Markets, Billboards, and Higher Education: David Labaree’s A Perfect Mess

However liberal academics tend to be in their politics and intellectual life, we tend to be conservative about our views of our institutions. In fact, our view of university life is more then just conservative; it’s down right nostalgic. Our image of the American university tends to celebrate a fair narrow period in its history dating from the mid-1950s (post-McCarthy) to the mid-1960s (pre-Vietnam era protests). This period saw the rapid expansion of the university system, heightened commitments to faculty freedom and governance, and a substantial influx of federal research dollars (and a concomitant commitment to research). At the same time, faculty leadership drew from the interwar generation who continued to reflect the early-20th century biases in higher education: they were largely white, upper and middle class, and male. Thus, there was continuity and some consensus in terms of values and authority. At the same time, higher education leadership and administration had not yet professionalized and exerted a relative weak counter weight to assertions of faculty governance.    

Over the last week, I read David Labaree’s new book, A Perfect Mess: The Unlikely Ascendency of American Higher Education (Chicago 2017). Labaree makes the important observation that higher education in America has always been, in part, market driven. The diversity of funding sources – student tuition, grants, private donors, and direct support of state and federal government – and correspondingly wide range of stakeholders (alumni, faculty, communities, students, legislators, et c.) forced the American system of higher education to respond continuously to market forces.   

For Labaree, the market is what allowed the American system of higher education to thrive because it forced higher education to respond to a range of developing needs. In contrast to European system of higher education where state funding dominates research and teaching at the university level and mediates between market (and democratic) forces and higher education, the American system has direct contact with markets as students vote with their feet, donor vote with their wallets, and the legislation shapes the direction and character of academic life.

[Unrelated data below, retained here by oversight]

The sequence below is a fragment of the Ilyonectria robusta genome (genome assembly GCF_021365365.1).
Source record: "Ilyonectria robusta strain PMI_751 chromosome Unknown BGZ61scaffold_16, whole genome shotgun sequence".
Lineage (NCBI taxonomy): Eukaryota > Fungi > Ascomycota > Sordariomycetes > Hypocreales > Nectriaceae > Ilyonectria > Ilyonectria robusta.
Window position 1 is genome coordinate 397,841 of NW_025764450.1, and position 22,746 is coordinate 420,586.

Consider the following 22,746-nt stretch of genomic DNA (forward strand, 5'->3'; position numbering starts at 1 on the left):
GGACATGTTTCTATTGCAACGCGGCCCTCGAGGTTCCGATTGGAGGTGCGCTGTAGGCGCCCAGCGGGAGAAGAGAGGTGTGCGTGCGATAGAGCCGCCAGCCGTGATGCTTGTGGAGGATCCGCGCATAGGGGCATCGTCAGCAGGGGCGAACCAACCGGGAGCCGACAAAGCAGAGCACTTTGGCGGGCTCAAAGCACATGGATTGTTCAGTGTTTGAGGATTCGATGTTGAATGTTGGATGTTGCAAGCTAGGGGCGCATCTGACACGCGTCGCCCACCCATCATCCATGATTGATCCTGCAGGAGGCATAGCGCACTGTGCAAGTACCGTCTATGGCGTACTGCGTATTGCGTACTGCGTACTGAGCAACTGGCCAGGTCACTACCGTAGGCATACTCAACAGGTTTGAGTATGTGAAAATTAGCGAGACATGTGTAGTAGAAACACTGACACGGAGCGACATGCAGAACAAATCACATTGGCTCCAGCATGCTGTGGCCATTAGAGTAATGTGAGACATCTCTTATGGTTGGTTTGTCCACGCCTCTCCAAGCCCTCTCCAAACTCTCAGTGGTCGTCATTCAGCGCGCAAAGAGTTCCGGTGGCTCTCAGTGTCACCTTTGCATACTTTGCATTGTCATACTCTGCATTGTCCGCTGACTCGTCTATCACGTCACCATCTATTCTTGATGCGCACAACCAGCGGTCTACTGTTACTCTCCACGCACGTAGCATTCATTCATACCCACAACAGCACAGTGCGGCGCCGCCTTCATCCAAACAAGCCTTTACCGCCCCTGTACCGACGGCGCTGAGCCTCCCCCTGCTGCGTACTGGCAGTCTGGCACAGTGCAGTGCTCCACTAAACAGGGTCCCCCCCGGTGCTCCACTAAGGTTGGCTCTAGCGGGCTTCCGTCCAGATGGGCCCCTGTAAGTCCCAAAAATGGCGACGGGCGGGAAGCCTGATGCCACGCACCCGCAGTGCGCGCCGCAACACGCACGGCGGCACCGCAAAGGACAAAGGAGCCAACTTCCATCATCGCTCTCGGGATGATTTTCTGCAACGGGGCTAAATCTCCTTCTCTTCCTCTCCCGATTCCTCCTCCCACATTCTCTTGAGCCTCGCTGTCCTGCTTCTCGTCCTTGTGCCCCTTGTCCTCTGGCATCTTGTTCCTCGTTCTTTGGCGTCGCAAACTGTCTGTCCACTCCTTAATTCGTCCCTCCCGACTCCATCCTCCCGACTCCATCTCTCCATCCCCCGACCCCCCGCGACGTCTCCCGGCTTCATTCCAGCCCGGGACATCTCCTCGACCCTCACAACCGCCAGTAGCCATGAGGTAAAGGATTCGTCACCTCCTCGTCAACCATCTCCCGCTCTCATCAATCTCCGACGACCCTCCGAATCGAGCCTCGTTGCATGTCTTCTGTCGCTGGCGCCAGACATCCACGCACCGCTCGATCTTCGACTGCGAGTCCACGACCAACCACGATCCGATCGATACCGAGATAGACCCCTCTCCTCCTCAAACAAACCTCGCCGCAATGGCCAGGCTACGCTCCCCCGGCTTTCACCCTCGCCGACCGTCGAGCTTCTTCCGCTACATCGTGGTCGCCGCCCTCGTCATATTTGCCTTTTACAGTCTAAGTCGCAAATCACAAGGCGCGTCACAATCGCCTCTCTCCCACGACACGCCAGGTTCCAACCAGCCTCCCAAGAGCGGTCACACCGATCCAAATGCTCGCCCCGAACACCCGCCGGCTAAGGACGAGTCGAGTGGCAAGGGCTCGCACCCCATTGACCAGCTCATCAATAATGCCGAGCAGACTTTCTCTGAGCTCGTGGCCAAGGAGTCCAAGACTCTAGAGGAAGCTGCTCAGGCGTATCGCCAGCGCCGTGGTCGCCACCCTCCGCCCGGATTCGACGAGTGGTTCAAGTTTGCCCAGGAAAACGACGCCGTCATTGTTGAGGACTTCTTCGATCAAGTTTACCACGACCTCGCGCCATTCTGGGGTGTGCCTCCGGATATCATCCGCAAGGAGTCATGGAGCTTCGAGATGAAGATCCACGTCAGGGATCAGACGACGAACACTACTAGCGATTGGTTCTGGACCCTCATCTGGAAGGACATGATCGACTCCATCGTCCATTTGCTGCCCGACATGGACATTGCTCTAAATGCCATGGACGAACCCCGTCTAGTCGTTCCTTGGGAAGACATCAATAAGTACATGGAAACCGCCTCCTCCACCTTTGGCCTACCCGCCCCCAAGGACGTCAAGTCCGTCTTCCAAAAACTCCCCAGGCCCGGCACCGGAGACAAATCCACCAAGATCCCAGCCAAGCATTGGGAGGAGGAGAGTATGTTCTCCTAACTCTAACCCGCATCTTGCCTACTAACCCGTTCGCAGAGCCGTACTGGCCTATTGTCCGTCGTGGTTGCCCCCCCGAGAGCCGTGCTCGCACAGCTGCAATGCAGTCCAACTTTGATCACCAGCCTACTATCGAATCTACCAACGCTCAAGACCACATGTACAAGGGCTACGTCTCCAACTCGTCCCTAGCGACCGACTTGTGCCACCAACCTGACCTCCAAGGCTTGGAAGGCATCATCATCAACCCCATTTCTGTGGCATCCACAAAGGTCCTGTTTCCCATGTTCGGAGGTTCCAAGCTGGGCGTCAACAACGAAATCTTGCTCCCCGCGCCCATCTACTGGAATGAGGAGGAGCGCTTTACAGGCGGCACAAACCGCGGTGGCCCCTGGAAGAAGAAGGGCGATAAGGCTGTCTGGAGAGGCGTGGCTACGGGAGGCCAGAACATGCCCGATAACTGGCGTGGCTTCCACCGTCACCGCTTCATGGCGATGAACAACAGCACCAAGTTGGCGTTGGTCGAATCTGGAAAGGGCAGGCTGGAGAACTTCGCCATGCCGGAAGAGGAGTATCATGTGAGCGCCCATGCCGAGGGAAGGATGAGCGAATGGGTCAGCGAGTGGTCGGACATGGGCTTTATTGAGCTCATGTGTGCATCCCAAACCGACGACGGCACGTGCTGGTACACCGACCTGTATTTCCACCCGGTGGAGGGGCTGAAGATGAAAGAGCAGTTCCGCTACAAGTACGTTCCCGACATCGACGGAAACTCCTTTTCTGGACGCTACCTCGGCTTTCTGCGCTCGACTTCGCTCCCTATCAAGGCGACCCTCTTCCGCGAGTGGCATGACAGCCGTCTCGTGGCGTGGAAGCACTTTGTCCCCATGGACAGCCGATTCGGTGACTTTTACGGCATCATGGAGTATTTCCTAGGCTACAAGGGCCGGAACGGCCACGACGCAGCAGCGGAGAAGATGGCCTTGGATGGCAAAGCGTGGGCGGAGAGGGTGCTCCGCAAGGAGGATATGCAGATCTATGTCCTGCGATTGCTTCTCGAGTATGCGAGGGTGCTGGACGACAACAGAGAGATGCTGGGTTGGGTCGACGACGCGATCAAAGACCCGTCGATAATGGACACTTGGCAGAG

This being said, Labaree does recognize certain counter currents that subvert various stakeholder pressures in higher education as well. For example, he notes that pressures to accommodate professional and even vocation training within higher education are consistently subverted by the long-standing tendency for universities and colleges to imitate higher raking (and usually wealthier and older) institutions. These institutions, rather more insulated by dint of large endowments and long-standing traditions and expectations among large and influential alumni, tend to embrace the traditional liberal arts and curriculum with an emphasis on broad, general education. This tendency combines with pressures from employers and even students to provide broad rather than focused training and pulls professional and vocation programs into becoming always more academic (despite billboards presenting their narrower emphasis on job training and direct applicability on the job market). 

Of course, this pressure for lower tier universities to imitate their higher ranking peers, never really succeeds. Labaree points out that every ceiling for schools and their graduates is really another schools floor. The value of degrees from elite institutions always carry more weight than less well-established newcomers irrespective of architectural, academic, or curricular imitation. Thus, like so many aspects of American higher education, the appearance of competition and the appearance of the open market does more to shape institutions than any real opportunities for advancement by either students or institutions. Moving up through the ranks of universities rarely happens and even the best students from lower tier schools can’t compete on a level playing field with students from elite universities (with a handful of well-known exceptions).

In this regard, Labaree’s book offers another – smarter and more subtle take – on my billboard versus factory analogy that I have developed over a series of posts (here, here, and here). Moreover, I wonder how Labaree’s conceptualization of higher education shapes universities enduring the most recent wave of austerity which is coupled with the acceleration of market forces. The conservative brakes on higher education both within and without, dig in all the more heavily as markets change and capital all the more quickly in the 21st century. 

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